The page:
Can overlap with New Media Are Evil, when the digital medium itself is blamed for the bullying rather than putting the blame on the bully, as well Instant Humiliation: Just Add YouTube!, when YouTube could be just one way a bully targets a victim. Thanks to the nature of smartphones having built-in cameras and wi-fi capability, the bully could also double as a malicious form of Camera Fiend. This may be one motivation for Catfishing. Eventually can involve Suicide Dare and lead to Driven to Suicide for the victim. See also Social Media Is Bad, when social networks and internet forums are seen as a way to exploit cyberbullying and as tools for cyberbullies.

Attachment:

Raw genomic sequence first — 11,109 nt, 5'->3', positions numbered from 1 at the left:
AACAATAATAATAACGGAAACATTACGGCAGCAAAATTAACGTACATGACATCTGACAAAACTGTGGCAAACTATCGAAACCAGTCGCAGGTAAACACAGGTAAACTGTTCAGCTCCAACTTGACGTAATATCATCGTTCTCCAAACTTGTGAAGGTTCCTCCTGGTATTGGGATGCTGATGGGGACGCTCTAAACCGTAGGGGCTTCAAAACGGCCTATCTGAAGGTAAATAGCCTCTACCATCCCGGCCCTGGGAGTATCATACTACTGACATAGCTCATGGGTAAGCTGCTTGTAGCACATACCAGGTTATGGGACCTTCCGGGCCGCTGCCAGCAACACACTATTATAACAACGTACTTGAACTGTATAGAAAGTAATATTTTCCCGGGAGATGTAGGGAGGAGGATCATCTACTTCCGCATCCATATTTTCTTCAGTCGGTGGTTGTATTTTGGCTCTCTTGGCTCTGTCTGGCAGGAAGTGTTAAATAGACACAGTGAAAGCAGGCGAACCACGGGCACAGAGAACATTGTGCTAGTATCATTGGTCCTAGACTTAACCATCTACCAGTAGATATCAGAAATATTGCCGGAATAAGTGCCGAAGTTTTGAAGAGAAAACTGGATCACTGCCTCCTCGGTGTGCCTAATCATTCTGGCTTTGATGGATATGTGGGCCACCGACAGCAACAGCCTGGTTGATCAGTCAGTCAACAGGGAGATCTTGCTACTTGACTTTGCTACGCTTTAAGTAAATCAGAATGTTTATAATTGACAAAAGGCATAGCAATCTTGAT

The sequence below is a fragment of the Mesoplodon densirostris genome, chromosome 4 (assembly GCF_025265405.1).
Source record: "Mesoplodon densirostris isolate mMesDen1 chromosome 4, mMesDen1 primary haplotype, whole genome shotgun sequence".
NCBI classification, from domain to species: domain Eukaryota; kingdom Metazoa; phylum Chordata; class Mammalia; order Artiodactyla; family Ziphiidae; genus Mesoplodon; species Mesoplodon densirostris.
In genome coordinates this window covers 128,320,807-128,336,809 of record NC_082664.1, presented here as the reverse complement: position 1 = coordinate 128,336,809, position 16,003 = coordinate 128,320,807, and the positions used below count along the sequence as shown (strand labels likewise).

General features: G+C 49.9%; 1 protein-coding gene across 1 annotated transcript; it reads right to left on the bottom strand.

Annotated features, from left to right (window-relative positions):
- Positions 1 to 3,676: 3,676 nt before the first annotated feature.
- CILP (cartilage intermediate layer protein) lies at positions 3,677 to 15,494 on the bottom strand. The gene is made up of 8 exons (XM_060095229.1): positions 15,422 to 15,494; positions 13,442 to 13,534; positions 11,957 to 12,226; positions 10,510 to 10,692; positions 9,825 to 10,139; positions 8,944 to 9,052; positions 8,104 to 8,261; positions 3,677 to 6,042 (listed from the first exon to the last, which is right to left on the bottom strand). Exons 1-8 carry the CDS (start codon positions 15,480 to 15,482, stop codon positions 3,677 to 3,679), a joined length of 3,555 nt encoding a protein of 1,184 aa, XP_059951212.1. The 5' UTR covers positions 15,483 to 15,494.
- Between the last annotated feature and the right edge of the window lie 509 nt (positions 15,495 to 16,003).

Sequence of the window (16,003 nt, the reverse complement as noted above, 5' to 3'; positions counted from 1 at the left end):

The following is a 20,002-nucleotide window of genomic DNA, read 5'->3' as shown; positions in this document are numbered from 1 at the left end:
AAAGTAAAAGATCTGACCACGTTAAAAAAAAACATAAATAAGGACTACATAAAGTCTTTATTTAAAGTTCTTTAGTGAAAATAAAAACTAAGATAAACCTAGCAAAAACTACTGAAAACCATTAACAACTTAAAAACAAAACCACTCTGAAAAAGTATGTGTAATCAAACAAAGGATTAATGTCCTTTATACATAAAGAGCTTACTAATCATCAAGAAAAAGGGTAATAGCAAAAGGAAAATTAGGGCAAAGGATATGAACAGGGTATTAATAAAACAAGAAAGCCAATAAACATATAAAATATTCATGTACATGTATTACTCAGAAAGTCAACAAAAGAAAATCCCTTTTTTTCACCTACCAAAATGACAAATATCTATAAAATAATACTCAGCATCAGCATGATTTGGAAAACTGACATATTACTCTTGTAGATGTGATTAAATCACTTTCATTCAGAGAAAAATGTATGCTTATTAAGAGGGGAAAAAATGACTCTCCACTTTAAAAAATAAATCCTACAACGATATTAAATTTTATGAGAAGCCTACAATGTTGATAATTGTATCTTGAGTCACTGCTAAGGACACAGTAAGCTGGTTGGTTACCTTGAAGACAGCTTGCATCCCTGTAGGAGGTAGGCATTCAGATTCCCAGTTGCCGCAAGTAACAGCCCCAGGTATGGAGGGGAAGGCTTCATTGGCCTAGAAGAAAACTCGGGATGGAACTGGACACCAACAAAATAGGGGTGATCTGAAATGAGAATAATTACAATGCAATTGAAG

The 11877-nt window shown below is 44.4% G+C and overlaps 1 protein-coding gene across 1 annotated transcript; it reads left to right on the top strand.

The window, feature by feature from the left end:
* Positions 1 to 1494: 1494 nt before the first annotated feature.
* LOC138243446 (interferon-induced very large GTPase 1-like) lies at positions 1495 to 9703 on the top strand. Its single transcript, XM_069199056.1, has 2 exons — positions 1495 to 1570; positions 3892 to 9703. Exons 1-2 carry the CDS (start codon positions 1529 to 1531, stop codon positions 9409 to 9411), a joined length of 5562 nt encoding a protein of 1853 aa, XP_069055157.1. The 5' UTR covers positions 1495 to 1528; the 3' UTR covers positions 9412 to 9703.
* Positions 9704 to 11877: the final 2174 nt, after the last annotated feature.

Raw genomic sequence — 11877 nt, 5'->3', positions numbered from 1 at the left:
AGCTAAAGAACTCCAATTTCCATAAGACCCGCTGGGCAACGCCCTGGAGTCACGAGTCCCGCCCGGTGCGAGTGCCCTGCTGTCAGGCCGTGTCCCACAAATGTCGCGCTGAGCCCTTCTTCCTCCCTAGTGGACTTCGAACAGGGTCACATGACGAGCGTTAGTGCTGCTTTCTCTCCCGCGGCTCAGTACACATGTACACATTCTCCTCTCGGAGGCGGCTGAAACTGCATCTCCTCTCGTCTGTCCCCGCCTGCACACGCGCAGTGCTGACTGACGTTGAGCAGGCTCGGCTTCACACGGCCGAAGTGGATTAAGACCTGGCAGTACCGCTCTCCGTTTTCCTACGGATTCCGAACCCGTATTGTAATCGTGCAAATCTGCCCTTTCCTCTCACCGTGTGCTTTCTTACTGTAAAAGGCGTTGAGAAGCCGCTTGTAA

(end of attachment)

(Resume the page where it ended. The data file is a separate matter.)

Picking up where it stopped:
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This is often the subject for a Lifetime Movie of the Week.

Occasionally, when a series or movie tackles this subject, the writers did not do the research and it can lead to a Clueless Aesop when covering the issue. This falls under the Internet Safety Aesop since cyberbullying is a frequent problem.

Sadly this is Truth in Television, so No Real Life Examples, Please!


Examples:

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    Advertising 

    Anime & Manga 
  • Downplayed in My Youth Romantic Comedy Is Wrong, as I Expected: One of the first cases for the Service Club was about discovering who was cyberbullying Hayato Hayama's three male friends saying bad rumours about them. This case was managed by Hachiman Hikigaya by getting Hayama out of equation so the 3-member workgroup was fulfilled by the three guys so they can meet each other without having Hayato as the center and with this, the rumours are over and all is back to normal.